Unfortunately CAA doesnt keep separate statistics of Homebuilt aircraft vs factory built, its all categorised on the stats they use for safety monitoring as "Sport and recreational flying". In practice I believe the rate is actually very low, we've had 3 fatal accidents in the last 3 years that I recall, which isnt too bad considering 10% of all aircraft on the NZ register are homebuilts. The media are making big issues over the safety of homebuilts (I dont think anyone else is though!) which is entirely expected, however looking at the state of some factory builts in aero club service, I'd rather fly a well constructed and maintained homebuilt. Homebuilders have a vested interest in making sure thier machines are airworthy - They have to fly them!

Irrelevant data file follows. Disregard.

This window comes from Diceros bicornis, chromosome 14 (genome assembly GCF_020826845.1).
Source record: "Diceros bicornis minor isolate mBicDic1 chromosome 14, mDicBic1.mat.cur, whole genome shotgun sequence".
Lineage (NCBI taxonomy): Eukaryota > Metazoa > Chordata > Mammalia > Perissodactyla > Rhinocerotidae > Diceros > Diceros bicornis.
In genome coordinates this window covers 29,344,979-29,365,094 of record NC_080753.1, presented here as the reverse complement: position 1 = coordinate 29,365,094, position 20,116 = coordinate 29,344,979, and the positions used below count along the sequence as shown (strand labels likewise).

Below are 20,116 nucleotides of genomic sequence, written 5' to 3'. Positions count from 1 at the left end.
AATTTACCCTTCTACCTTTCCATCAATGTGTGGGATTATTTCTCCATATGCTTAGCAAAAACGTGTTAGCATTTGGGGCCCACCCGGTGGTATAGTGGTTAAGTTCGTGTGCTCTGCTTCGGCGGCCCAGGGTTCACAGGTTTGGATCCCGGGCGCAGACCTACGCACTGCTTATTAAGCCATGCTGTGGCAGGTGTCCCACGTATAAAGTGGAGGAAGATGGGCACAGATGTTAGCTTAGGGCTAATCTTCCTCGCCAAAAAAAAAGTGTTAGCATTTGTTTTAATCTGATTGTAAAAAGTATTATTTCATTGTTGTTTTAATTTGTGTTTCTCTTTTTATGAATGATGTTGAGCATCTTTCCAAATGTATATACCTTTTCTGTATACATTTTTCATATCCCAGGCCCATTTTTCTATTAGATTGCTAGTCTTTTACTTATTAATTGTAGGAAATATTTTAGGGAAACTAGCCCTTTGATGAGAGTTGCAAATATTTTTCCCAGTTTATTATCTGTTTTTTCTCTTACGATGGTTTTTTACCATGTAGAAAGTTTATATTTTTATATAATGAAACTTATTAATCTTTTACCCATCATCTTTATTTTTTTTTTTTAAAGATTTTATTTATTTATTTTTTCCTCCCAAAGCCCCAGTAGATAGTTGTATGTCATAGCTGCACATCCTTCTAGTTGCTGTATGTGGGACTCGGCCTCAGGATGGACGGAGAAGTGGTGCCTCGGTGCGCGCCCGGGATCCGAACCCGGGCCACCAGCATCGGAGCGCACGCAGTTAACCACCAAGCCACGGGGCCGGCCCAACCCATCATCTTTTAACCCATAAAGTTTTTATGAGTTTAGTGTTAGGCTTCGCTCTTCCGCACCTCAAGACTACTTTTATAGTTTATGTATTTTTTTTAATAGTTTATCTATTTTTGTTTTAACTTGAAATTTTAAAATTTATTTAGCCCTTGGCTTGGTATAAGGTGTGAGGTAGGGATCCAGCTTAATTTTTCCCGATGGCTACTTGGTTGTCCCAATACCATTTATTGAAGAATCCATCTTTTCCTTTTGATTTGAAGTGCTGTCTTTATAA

If it was supposed to be easy. everyone would be doing it...
Bruce raises a few really good points, with regard to the safety of homebuilts. However, most homebuilts, unlike factory made aeroplanes such as Cessna, Piper etc, are privately owned. That means there is no 'filter' for currency or ensuring that all paperwork is up to scratch, ie there is no sign out through any instructor. Sure, the same thing happens with privately owned factory branded aeroplanes I'm sure. But the majority of homebuilts are privately owned, and it must be very tempting for an owner to think "Ill be ok" and just go when they may not in fact be as current as the standard required elsewhere to hire an aeroplane. I am not inferring anything towards the Whenuapai accident, just generalising.
I know there's a lot of money in aviation because I put it there.